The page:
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Objective

To compare digital radiography (DR), computed tomography (CT), and magnetic resonance imaging (MRI) for detection of pathology of the distal aspect of the third metacarpal bone (MC3) and to assess whether arthrography would improve detection of articular cartilage or subchondral bone cracking.

Study Design

Cross-sectional study.

Sample Population

Limb specimens from 17 Thoroughbred horses after catastrophic injury and 4 age-matched control horses.

Methods

Standard DR, CT, and MRI images of the metacarpophalangeal joint were acquired before and after iohexol injection. Pathologic features detected with imaging and on visual inspection of cartilage and subchondral bone of the distal aspect of MC3 were graded. Imaging observations were compared with pathologic abnormalities.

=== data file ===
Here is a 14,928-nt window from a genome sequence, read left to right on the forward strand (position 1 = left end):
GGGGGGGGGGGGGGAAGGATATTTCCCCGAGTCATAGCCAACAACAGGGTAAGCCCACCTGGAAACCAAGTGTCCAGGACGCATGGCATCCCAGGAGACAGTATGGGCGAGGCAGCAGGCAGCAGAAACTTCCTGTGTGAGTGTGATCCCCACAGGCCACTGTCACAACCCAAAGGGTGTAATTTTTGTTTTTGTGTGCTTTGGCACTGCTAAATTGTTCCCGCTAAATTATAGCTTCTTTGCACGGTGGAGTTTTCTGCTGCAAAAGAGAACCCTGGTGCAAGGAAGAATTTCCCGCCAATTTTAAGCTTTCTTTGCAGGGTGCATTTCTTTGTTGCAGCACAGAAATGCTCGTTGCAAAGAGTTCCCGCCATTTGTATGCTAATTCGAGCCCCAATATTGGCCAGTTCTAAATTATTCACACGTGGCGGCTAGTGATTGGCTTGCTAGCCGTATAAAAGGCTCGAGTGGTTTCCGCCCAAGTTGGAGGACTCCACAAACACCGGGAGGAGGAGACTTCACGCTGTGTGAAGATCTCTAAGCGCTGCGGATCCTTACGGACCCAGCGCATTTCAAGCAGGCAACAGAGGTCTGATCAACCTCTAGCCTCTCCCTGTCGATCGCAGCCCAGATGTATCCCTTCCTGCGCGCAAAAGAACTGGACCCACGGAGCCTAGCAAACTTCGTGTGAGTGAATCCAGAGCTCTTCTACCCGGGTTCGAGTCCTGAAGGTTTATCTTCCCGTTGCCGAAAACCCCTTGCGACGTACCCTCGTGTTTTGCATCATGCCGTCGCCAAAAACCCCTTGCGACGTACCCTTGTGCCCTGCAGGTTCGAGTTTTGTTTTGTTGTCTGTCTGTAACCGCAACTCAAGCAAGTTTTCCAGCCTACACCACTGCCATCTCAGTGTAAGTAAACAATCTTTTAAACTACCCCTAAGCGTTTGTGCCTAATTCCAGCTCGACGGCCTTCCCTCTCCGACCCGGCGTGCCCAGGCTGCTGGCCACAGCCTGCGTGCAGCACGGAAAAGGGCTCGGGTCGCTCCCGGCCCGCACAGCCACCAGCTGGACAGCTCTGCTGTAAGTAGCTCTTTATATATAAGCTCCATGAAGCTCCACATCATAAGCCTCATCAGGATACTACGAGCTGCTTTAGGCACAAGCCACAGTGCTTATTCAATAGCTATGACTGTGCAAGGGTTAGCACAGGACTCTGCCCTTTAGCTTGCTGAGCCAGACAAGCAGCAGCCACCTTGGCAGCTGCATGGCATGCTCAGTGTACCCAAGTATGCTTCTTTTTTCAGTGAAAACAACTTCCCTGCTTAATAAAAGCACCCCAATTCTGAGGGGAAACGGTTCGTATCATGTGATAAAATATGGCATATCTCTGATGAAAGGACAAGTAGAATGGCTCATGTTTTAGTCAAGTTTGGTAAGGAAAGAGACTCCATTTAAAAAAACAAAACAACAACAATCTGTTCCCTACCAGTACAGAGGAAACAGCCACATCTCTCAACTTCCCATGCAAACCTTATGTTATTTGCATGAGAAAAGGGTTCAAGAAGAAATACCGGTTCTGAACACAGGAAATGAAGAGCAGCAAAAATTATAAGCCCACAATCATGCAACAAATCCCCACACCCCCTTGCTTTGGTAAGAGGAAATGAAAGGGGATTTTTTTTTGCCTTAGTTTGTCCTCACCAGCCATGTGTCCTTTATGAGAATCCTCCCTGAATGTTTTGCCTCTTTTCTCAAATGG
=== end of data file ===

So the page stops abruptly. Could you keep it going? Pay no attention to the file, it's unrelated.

Results

Inspection revealed obvious changes in the cartilage and subchondral bone surfaces in Thoroughbreds. Both CT and MRI were superior to DR for detection of subchondral bone pathology. Cracking of cartilage was not detected by any imaging modality. Signal changes associated with cartilage loss and development of repair tissue were evident on MRI in 9/19 cases. There was significant correlation (P < .05) between subchondral bone pathology detected on both CT and MRI, and cartilage pathology on gross examination. Contrast arthrography did not improve the detection of articular cartilage or subchondral plate cracking.

Conclusion

Both CT and MRI are superior to DR for detection of subchondral bone pathology, but underestimate the extent of joint adaptation and pathologic damage. MRI was able to detect cartilage degeneration.